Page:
Anupam Verma
President,
Wockhardt Hospitals Ltd.

CV Ram

“GST regime will definitely organize the flow of indirect taxes in the chain and bring in transparency along with convenience to deal with compliance matters. Since healthcare services are exempt from GST, service providers have to focus and fine-tune purchase strategies and procedures to optimize costs.  On the Goods, we anticipate reduction in purchase costs over a period of time (platform effect). This benefit may get condensed by the increase in tax rates of some goods. On the Services, it’s a clear increase of 3 percent, which providers have to address between tariff (to customers) and margins”

CV Ram
Chief Finance Officer,
Apollo Health and Lifestyle Limited.

Amol Naikawadi

“GST is a remarkable step taken by the government and exempting healthcare from it will help the consumer to some extent. Though, due to input tax levied on products and services, it will impact the costs for healthcare providers. The companies working in this domain will try and absorb the cost themselves to a certain point; however, in the long run, the consumers will have to pay for the service cost. However, in my opinion healthcare services should be included in GST at a nominal rate. This will ensure that all transactions in the healthcare sector will be mapped in the system, the government will get additional revenue, and the healthcare organizations will get the benefit of input tax credit. There is a limited input on overall cost of healthcare to the end consumer.”

Amol Naikawadi
Joint – MD,
Indus Health Plus.

Deepak Sahni

“By merging a large number of central and state taxes into a single tax, GST is expected to significantly reduce the cascading effect of taxation and make taxation easy for the nation. For the startups ecosystem in particular, GST provides many benefits like simpler taxation, ease of expansion in different states and cities due to uniformity in taxes, efficiency in logistics and interstate movement of goods, and transparent and digital tax processes that will enable startups to manage compliance on their own without the need of involving too many tax experts. As for the diagnostic industry, there is no direct impact but since GST on reagents, machinery, and kits will increase, this additional cost burden will either be passed on to the consumers or will be absorbed by the companies themselves, reducing margins drastically. Moreover, compliance with the new tax regime will be a time taking activity as fresh contracts with vendors will have to be processed”.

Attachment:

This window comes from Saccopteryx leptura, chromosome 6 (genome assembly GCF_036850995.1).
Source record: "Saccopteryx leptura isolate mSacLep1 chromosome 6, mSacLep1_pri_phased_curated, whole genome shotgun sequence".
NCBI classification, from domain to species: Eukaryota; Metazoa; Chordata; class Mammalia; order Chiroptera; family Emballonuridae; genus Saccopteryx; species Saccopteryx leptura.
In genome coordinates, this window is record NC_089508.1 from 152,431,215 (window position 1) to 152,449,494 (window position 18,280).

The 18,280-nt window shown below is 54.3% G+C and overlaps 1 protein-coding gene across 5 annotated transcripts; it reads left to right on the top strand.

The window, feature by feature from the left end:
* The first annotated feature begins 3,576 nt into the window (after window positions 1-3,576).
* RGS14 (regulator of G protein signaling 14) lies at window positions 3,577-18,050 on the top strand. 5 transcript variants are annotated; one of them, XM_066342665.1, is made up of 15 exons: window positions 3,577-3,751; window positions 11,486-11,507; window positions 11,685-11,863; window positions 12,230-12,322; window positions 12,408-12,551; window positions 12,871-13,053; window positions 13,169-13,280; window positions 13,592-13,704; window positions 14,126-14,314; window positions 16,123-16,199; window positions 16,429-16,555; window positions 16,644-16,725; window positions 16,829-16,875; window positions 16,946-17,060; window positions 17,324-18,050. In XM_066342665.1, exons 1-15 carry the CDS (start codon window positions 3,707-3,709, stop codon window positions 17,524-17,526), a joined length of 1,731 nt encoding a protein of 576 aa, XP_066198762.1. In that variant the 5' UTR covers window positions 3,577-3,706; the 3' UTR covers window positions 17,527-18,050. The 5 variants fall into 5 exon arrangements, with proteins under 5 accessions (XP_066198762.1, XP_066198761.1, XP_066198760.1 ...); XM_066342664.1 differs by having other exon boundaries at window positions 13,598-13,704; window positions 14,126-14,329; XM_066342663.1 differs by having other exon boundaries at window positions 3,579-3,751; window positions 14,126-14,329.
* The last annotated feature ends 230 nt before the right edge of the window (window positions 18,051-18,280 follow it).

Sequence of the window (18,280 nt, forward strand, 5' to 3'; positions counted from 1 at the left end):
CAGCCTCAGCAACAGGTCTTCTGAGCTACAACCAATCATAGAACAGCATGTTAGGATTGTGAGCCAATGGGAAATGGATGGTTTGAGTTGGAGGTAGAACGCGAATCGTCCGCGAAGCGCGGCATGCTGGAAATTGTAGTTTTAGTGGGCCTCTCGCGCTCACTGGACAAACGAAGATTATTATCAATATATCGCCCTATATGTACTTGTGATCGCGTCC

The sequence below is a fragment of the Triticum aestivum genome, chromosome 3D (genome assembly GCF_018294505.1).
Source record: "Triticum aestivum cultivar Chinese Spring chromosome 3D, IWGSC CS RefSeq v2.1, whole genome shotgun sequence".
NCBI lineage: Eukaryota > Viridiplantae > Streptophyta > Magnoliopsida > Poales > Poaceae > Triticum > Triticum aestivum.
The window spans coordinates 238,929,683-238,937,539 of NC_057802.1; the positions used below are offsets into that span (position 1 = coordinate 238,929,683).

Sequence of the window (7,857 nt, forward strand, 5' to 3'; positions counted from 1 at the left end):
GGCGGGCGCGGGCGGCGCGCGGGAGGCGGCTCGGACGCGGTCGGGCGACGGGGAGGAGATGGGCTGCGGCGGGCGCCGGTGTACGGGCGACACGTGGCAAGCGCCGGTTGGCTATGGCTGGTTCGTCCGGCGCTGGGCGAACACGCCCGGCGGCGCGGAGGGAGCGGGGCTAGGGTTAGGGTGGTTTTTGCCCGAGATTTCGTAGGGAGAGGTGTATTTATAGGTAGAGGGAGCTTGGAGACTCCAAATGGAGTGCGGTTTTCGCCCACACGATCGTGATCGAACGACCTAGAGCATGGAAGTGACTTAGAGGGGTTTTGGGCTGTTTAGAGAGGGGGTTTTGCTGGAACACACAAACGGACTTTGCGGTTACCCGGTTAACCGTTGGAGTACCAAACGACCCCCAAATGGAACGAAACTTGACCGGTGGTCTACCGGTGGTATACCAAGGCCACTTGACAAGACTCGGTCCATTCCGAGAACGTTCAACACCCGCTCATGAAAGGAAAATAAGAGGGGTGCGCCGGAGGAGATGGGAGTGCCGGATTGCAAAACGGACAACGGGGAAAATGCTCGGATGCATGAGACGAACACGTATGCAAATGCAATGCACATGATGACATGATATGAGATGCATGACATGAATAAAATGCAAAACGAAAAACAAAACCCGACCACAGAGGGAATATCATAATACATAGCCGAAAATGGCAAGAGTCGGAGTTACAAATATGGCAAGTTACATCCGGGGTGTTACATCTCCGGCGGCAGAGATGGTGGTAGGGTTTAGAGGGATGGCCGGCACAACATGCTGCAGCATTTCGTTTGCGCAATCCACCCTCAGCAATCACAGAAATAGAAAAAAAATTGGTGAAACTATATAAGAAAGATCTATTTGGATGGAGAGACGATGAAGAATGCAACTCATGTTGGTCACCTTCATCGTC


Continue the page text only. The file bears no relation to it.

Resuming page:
Deepak Sahni
CEO and Founder,
Healthians

Siddharth Surana

“On one hand, healthcare services are exempt. However, the inputs used to provide such healthcare services are now taxed under the 12 percent tax bracket in total contrast to the old tax bracket of 2 percent – 5.5 percent. Subsequently, the cost of surgeries and other medical procedures that involve use of such inputs, will now go up considerably. Secondly, housekeeping services and security services, which are essential to the healthcare sector, are also now taxed at a higher rate of 18 percent. An increase in the rate of these services leads to increase in the day-to-day operating costs of any healthcare establishment. Thirdly, ancillary medical procedures and diagnostics including reagents, which play a key role in treatment, have been put under the 12 percent and 18 percent slab. This means, cost of diagnostic services will go up considerably. Until now, lifesaving drugs that treat diseases like malaria, HIV-AIDS, tuberculosis, and diabetes, had been exempted from excise and customs duties. But GST has now slotted them compulsorily under the five percent slab, while categorizing formulations into the 12 percent slab (up from 9%). Hence, the overall cost of healthcare will increase as tax on inputs of hospitals including equipment, accessories, and services such as maintenance of equipment and labor contracts will rise. But the positive aspect of GST is that there will exist a seamless input tax credit system that shall pose like a boon in spite of all the enhanced costs”.

Siddharth Surana
Associate Manager- Tax and Regulatory,
K Vijayaraghavan & Associates LLP Company

Alka Saxena

“Healthcare services will continue to be exempt under the GST regime, however cost to the healthcare service provider will get impacted with an increase wherever tax rates fall under the category of 18 percent or higher. On the other hand, the healthcare sector will benefit with GST due to elimination of multiple taxation and simplified process of interstate trading and tax setoffs, particularly in pharmaceutical products. GST will bring a mixed effect to the healthcare industry”.

Alka Saxena
Financial Controller,
HealthCare atHOME